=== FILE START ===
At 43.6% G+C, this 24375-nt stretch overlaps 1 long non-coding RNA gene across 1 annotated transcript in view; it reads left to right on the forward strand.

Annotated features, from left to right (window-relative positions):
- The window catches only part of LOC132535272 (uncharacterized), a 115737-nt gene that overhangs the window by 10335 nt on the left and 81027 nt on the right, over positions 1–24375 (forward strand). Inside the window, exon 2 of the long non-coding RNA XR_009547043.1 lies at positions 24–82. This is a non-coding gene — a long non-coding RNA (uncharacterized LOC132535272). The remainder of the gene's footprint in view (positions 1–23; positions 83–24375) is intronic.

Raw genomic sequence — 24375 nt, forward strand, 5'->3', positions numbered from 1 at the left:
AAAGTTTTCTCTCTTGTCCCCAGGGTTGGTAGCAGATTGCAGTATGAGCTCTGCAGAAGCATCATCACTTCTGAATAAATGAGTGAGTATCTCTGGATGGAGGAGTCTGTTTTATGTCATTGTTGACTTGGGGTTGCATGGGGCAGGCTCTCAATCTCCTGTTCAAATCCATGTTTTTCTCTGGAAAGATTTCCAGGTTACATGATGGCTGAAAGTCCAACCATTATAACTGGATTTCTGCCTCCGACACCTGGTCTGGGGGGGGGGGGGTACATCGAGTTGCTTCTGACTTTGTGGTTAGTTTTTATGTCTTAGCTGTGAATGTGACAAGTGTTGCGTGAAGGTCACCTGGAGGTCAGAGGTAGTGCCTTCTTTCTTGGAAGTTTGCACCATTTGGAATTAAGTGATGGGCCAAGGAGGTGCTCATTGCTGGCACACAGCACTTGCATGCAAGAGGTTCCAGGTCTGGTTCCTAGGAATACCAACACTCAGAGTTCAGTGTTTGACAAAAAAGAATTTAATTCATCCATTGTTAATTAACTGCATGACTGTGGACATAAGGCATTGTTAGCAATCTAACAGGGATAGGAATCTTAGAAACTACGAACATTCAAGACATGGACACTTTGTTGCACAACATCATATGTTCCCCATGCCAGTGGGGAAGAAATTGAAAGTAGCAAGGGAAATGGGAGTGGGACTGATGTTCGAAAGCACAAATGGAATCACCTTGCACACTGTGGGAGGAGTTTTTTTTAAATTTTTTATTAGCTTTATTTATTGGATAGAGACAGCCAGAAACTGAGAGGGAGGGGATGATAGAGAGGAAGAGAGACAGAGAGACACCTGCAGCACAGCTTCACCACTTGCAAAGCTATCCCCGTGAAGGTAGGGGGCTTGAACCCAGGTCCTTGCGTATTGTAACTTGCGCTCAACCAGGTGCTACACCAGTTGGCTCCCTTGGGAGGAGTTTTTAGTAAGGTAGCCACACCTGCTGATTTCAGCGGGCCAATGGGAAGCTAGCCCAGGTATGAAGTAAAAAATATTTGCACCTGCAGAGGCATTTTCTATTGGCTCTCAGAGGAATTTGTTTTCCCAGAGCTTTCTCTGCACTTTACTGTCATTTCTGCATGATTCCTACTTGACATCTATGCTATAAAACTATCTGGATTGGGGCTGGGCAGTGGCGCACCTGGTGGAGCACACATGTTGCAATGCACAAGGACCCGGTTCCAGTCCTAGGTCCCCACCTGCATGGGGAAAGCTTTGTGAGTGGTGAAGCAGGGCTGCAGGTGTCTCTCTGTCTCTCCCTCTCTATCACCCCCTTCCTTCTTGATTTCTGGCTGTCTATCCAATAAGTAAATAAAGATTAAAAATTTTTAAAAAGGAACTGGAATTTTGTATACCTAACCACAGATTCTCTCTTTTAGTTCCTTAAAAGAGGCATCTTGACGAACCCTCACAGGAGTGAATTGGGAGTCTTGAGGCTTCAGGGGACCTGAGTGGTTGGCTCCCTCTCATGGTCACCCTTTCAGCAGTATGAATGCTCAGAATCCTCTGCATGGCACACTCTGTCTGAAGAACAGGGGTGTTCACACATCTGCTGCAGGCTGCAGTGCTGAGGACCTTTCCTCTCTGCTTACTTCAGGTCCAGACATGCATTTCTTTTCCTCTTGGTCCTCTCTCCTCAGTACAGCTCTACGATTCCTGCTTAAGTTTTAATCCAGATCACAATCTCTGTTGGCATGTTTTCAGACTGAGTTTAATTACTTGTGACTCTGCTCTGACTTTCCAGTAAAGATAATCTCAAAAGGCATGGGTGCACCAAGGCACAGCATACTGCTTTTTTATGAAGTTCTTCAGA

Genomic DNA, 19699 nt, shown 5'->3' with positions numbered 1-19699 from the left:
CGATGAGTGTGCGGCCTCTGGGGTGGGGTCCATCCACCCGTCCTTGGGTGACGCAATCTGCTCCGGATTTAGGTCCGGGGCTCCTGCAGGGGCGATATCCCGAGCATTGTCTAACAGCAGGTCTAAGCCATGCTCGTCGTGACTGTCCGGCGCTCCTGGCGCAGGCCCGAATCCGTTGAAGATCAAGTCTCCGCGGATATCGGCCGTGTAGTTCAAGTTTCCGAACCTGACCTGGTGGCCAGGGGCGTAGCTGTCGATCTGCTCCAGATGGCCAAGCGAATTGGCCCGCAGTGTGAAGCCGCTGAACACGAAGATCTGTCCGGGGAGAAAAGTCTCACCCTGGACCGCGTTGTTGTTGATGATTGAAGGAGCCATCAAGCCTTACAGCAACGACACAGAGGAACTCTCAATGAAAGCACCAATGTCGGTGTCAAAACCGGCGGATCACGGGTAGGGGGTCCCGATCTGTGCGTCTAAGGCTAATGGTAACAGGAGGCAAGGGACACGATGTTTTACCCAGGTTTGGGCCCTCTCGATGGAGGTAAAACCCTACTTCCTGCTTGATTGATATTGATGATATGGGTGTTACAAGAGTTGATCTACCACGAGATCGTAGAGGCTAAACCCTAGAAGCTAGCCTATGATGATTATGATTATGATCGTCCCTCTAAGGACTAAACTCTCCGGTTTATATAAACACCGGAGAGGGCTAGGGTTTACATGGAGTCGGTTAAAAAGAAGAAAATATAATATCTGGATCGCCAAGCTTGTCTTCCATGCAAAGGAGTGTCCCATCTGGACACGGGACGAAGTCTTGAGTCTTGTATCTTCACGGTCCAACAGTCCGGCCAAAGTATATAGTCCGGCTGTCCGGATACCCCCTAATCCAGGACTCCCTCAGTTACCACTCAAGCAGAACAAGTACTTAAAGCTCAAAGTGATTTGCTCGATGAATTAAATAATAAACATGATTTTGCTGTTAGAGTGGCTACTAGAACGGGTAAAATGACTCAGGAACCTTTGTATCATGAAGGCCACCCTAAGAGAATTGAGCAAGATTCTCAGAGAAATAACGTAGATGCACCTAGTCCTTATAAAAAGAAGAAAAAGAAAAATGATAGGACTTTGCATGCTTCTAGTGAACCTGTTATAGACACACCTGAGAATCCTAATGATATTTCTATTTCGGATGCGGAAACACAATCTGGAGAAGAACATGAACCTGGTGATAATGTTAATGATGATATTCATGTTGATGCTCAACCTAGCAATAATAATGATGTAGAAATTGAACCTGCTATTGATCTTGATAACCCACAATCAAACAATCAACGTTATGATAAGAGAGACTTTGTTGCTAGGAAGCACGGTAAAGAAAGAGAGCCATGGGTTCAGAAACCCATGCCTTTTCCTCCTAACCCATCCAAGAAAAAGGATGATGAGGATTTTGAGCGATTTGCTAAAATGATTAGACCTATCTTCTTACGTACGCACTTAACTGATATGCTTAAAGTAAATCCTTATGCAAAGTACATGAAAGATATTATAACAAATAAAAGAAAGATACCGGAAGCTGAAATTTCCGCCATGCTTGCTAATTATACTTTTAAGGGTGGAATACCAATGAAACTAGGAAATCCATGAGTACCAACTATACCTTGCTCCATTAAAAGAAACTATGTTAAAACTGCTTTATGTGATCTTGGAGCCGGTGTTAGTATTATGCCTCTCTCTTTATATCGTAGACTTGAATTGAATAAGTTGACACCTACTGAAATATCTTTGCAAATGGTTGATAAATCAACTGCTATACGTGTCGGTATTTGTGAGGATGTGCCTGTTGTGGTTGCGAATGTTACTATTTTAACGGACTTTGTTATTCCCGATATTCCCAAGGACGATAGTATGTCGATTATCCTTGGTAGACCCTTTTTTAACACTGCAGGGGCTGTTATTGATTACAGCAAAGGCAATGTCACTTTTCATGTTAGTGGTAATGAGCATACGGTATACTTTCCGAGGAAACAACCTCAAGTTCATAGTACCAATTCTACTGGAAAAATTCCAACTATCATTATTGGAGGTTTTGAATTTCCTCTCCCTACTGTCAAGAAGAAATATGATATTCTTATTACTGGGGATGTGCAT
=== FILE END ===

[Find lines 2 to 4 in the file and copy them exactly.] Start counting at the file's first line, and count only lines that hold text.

Annotated features, from left to right (window-relative positions):
- The window catches only part of LOC132535272 (uncharacterized), a 115737-nt gene that overhangs the window by 10335 nt on the left and 81027 nt on the right, over positions 1–24375 (forward strand). Inside the window, exon 2 of the long non-coding RNA XR_009547043.1 lies at positions 24–82. This is a non-coding gene — a long non-coding RNA (uncharacterized LOC132535272). The remainder of the gene's footprint in view (positions 1–23; positions 83–24375) is intronic.

Raw genomic sequence — 24375 nt, forward strand, 5'->3', positions numbered from 1 at the left: